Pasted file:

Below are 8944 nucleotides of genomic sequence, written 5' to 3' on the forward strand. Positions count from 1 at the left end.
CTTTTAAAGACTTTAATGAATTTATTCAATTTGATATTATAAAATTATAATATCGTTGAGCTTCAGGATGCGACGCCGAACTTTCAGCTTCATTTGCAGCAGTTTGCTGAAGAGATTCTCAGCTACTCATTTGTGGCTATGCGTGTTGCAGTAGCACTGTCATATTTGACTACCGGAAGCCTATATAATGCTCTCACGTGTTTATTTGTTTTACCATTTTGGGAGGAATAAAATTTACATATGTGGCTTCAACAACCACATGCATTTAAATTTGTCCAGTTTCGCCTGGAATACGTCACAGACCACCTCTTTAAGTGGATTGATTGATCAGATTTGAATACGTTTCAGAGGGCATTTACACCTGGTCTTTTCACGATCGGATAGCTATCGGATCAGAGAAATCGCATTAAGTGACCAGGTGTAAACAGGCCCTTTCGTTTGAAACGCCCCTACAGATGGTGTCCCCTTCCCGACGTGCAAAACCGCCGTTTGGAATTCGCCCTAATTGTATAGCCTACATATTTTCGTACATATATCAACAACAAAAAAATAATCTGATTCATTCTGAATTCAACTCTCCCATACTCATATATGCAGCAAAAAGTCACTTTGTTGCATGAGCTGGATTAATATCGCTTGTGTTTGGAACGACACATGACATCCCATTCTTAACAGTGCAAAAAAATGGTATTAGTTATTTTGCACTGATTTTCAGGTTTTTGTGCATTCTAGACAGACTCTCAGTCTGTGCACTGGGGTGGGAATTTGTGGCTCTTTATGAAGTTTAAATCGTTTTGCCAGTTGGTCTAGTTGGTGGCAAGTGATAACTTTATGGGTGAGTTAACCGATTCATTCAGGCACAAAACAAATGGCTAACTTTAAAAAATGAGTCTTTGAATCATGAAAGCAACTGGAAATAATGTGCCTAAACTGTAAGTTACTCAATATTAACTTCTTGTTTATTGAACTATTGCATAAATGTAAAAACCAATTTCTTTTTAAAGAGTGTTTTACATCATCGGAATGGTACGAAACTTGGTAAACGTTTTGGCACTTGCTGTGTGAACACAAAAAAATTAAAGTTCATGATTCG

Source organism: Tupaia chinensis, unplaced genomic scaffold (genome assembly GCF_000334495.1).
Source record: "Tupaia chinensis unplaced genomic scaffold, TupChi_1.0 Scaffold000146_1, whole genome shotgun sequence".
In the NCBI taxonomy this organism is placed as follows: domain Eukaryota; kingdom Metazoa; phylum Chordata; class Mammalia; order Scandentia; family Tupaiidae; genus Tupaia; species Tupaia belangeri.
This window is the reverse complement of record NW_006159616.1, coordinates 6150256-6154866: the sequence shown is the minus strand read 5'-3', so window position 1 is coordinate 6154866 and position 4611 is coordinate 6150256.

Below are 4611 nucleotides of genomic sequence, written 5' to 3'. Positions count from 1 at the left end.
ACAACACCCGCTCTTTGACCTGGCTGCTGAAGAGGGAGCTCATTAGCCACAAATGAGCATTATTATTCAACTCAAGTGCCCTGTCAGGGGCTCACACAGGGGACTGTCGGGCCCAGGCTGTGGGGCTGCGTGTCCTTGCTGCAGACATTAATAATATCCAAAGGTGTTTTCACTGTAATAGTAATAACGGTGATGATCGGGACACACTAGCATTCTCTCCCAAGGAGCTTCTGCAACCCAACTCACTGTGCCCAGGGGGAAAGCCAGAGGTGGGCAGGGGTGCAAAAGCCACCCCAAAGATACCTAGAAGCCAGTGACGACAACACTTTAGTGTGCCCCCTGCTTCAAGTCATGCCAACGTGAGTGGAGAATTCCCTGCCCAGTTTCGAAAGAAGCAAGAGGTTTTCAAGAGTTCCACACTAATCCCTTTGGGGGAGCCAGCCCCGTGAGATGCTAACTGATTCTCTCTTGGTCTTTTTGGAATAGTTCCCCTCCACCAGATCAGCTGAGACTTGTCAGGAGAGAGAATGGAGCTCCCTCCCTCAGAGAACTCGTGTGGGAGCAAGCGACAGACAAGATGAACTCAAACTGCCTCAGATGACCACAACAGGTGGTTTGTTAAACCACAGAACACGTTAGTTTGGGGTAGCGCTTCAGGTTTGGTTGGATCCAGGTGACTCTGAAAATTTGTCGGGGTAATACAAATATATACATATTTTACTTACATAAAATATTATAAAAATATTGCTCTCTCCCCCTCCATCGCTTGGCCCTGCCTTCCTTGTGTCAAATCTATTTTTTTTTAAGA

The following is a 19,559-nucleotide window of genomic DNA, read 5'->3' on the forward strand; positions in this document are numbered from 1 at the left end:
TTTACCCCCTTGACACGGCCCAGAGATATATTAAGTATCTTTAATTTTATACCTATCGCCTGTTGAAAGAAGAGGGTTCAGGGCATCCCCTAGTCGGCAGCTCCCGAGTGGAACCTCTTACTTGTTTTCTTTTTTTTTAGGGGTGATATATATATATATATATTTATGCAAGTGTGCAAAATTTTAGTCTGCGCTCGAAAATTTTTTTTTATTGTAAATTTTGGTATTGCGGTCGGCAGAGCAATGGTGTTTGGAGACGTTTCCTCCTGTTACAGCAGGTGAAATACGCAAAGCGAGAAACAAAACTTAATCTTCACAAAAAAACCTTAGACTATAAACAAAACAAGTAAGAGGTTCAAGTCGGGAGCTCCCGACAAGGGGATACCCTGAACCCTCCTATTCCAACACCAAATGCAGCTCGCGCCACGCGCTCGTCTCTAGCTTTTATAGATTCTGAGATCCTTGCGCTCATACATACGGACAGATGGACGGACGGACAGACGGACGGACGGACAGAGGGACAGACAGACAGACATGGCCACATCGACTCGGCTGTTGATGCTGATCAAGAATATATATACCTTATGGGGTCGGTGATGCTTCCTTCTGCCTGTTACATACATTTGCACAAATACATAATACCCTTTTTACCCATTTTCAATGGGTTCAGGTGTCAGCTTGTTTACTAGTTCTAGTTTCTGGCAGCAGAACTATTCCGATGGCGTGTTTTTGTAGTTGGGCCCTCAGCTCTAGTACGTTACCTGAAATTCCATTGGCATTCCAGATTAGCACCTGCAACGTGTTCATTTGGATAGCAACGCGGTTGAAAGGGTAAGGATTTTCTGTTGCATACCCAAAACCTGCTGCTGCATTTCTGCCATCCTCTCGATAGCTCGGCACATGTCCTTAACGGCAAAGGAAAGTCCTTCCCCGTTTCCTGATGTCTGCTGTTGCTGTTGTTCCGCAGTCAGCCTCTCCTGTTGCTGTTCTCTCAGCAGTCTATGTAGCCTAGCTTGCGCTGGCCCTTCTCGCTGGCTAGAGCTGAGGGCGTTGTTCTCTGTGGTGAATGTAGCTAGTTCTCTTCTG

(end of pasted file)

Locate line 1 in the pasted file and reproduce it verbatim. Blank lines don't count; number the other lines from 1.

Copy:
Below are 8944 nucleotides of genomic sequence, written 5' to 3' on the forward strand. Positions count from 1 at the left end.